To Shoot a Messenger

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Gujarat cops are on the hunt for a reporter who unearthed a mass grave

The journalist who discovered and filmed the mass graves of some unknown victims of 2002’s post-Godhra riots, has attracted the attention of the Gujarat Police. Two car loads of the state’s policemen swamped the Bhopal residence of Rahul Singh early on 29 December to enquire about him. Rahul is the reporter who filmed the gruesome scene and skeletons five years ago. In Gujarat, the police said it wanted to question Singh as a witness, but the police’s approach in Bhopal suggests not.

Rahul Singh broke the story in December 2005 as a reporter of news channel Sahara Samay. He was not in Bhopal when the police came, as he has joined another news channel in Delhi. He says, “In December 2005, I found relatives of some of the persons from Pandarwara (Panchmahals district) who had gone missing since the 2002 Gujarat riots. They were introduced to me by Rais Khan, then an aide of human rights activist Teesta Setalvad and a coordinator of NGO Citizens for Justice and Peace (CJP).” “After 15 days’ hard labour, we found mass graves on the outskirts of Pandarwara village. These were not even proper graves, and skeletons were visible from [above]. From their clothes, many of the victims were recognised by their relatives.”

The Pandarwara story soon created a sensation. The Gujarat Police claimed that the skeletons were of those riot victims who were accounted for and were buried officially after a proper post-mortem, but local people and the CJP disagreed. Some of the relatives claimed that the skeletons were of those ‘still missing’ since the 2002 riots in the district. Amina Bibi, relative of one of the missing persons, approached the High Court in early 2006 requesting that the probe of the Pandarwara incident be handed over to the Central Bureau of Investigation (CBI). Though the case was not transferred to the CBI, the then single-judge-bench of Justice CK Buch accepted her plea for carrying out further digging operations under the CBI’s supervision.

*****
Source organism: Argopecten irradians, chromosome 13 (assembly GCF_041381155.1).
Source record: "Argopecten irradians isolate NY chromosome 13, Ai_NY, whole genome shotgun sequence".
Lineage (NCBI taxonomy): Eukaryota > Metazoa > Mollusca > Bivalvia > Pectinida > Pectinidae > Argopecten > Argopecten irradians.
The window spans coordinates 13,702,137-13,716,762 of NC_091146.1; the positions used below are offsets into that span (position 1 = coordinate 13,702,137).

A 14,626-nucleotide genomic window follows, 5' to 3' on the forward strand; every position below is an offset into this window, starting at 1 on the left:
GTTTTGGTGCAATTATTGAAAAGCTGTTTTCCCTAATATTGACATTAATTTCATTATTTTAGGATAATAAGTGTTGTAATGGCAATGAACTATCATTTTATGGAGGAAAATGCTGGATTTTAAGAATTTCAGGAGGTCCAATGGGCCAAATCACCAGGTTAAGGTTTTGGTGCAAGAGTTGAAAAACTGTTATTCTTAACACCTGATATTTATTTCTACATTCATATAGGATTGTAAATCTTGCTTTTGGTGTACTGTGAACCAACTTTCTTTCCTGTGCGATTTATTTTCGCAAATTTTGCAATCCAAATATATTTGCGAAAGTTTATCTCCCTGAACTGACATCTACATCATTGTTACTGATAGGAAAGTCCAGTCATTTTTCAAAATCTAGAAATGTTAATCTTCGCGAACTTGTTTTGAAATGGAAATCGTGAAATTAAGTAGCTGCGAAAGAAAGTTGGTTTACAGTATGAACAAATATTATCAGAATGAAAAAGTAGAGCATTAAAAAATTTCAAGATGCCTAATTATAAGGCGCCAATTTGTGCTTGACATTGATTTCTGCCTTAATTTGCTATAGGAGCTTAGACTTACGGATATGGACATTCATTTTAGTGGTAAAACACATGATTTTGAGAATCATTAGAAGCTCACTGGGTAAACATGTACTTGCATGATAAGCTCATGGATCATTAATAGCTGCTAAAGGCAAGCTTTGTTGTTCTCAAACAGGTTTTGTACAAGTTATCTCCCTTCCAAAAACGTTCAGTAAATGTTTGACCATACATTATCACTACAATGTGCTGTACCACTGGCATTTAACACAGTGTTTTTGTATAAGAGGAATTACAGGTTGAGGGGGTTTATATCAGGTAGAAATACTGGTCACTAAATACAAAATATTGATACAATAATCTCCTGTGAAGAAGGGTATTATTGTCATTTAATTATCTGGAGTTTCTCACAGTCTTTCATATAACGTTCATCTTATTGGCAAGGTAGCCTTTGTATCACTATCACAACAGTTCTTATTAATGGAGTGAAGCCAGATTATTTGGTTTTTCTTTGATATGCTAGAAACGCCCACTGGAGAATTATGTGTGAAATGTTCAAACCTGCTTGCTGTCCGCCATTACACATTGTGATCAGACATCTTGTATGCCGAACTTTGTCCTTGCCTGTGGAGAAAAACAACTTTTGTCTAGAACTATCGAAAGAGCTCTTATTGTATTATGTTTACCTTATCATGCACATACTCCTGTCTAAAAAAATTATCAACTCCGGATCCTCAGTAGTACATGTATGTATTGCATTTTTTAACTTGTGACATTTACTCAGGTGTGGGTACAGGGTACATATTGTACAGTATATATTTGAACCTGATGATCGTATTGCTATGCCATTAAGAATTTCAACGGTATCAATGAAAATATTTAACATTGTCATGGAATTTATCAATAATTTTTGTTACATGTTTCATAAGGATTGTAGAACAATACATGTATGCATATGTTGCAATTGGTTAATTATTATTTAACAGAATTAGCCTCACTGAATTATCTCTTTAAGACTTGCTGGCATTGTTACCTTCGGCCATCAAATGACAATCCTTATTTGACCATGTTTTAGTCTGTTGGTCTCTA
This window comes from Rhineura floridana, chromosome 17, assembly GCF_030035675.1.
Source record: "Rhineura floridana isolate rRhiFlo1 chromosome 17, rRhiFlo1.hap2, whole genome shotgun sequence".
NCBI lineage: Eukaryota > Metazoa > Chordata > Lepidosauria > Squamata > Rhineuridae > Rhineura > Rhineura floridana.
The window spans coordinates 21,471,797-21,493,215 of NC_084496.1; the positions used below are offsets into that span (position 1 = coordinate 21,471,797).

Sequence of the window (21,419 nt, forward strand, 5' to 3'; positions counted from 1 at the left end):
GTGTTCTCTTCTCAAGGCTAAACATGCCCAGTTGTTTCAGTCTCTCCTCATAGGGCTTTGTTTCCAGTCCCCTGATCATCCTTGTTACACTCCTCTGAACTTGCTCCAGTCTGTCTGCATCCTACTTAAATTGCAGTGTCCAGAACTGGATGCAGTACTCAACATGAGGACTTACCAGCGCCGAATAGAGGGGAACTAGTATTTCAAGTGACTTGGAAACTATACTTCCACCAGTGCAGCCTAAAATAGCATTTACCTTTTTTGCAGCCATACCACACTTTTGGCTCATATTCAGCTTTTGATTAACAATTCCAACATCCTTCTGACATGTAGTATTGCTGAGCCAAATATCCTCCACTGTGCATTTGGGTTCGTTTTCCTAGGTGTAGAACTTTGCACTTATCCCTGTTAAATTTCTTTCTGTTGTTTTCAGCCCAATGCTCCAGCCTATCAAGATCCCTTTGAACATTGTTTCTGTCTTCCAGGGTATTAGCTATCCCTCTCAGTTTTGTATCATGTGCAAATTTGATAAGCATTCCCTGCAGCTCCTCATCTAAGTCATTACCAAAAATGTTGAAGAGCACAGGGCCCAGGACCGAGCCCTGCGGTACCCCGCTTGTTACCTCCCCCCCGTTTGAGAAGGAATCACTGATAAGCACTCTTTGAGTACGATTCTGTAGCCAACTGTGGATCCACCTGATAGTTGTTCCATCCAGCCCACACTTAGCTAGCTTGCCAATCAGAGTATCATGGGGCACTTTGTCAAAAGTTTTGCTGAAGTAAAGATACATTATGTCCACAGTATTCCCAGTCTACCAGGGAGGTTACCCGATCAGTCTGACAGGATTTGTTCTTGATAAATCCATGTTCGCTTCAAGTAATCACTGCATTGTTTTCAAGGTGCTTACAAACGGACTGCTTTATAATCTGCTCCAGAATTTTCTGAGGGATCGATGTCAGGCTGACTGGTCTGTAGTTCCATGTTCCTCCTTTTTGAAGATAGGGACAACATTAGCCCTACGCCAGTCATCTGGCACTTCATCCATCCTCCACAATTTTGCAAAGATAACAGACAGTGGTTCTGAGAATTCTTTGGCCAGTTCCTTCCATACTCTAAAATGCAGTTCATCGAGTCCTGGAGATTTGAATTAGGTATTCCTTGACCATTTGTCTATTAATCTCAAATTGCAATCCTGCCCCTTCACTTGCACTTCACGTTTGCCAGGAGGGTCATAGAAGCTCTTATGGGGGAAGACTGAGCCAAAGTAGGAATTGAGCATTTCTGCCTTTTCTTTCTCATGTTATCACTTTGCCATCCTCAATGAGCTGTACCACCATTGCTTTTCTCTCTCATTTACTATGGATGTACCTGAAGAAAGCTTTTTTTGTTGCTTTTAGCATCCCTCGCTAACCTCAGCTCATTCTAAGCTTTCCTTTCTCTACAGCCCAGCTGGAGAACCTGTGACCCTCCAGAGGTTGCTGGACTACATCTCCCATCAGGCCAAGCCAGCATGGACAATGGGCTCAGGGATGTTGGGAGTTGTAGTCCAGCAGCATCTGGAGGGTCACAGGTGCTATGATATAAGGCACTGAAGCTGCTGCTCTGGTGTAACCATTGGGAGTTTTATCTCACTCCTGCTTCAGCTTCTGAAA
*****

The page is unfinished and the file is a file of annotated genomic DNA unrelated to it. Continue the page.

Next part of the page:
Blood samples of relatives were also sent to the CFSL at Hyderabad, to find out if they were related to the skeletons uncovered. In its report, the laboratory found six blood sample matches for the skeletons.

The report strengthens the view that casualties in the Pandarvada riots were much higher than what the state government claimed. However, instead of chasing the killers, the Narendra Modi government filed an FIR against Rais Khan and six others for ‘illegally exhuming bodies with an intention to destroy evidence’.

The Gujarat Police next took action on the case only about a fortnight ago, after the Gujarat High Court lifted the stay on further investigation, which it had imposed four years ago. On 14 December, Panchmahals police arrested Rais Khan and three others, and produced them in court to seek their remand. The local court at Panchmahals remanded them to police custody for two days. This group of four had been arrested in 2006 too, but they had to be released as the High Court had ordered a stay on further investigation before they could be produced in court.

Rahul Singh now fears that he could become the next target in a witchhunt launched by the Gujarat Police in the name of causing damage to evidence. “Although I am yet to receive any arrest warrant, I am told by an Ahmedabad-based journalist friend that I have been made ‘co-accused’ in this case of alleged exhuming of bodies with an intention to destroy evidence,” he says.